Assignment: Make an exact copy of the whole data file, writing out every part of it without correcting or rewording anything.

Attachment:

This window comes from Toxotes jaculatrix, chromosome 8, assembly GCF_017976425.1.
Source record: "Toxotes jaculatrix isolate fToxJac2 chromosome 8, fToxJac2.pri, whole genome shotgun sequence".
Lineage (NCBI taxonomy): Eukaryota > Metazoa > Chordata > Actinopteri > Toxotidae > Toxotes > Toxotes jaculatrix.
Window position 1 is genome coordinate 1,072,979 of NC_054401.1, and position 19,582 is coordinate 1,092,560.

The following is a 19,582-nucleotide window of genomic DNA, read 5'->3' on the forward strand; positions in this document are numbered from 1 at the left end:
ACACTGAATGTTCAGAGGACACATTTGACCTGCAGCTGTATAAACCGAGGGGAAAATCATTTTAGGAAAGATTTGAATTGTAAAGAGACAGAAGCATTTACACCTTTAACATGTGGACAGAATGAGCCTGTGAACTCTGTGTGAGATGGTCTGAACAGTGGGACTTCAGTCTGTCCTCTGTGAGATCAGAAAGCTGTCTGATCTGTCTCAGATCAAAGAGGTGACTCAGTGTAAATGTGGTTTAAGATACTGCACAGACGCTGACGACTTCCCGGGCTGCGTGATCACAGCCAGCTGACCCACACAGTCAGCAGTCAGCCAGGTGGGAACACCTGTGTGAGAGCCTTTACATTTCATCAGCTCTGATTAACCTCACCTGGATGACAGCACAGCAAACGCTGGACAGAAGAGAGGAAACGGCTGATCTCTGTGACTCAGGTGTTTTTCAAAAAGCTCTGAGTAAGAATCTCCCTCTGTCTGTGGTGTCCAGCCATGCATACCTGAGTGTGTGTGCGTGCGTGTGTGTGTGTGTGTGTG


This window comes from Toxotes jaculatrix, chromosome 8, assembly GCF_017976425.1.
Source record: "Toxotes jaculatrix isolate fToxJac2 chromosome 8, fToxJac2.pri, whole genome shotgun sequence".
Lineage (NCBI taxonomy): Eukaryota > Metazoa > Chordata > Actinopteri > Toxotidae > Toxotes > Toxotes jaculatrix.
Window position 1 is genome coordinate 1,072,979 of NC_054401.1, and position 19,582 is coordinate 1,092,560.

The following is a 19,582-nucleotide window of genomic DNA, read 5'->3' on the forward strand; positions in this document are numbered from 1 at the left end:
ACACTGAATGTTCAGAGGACACATTTGACCTGCAGCTGTATAAACCGAGGGGAAAATCATTTTAGGAAAGATTTGAATTGTAAAGAGACAGAAGCATTTACACCTTTAACATGTGGACAGAATGAGCCTGTGAACTCTGTGTGAGATGGTCTGAACAGTGGGACTTCAGTCTGTCCTCTGTGAGATCAGAAAGCTGTCTGATCTGTCTCAGATCAAAGAGGTGACTCAGTGTAAATGTGGTTTAAGATACTGCACAGACGCTGACGACTTCCCGGGCTGCGTGATCACAGCCAGCTGACCCACACAGTCAGCAGTCAGCCAGGTGGGAACACCTGTGTGAGAGCCTTTACATTTCATCAGCTCTGATTAACCTCACCTGGATGACAGCACAGCAAACGCTGGACAGAAGAGAGGAAACGGCTGATCTCTGTGACTCAGGTGTTTTTCAAAAAGCTCTGAGTAAGAATCTCCCTCTGTCTGTGGTGTCCAGCCATGCATACCTGAGTGTGTGTGCGTGCGTGTGTGTGTGTGTGTGTG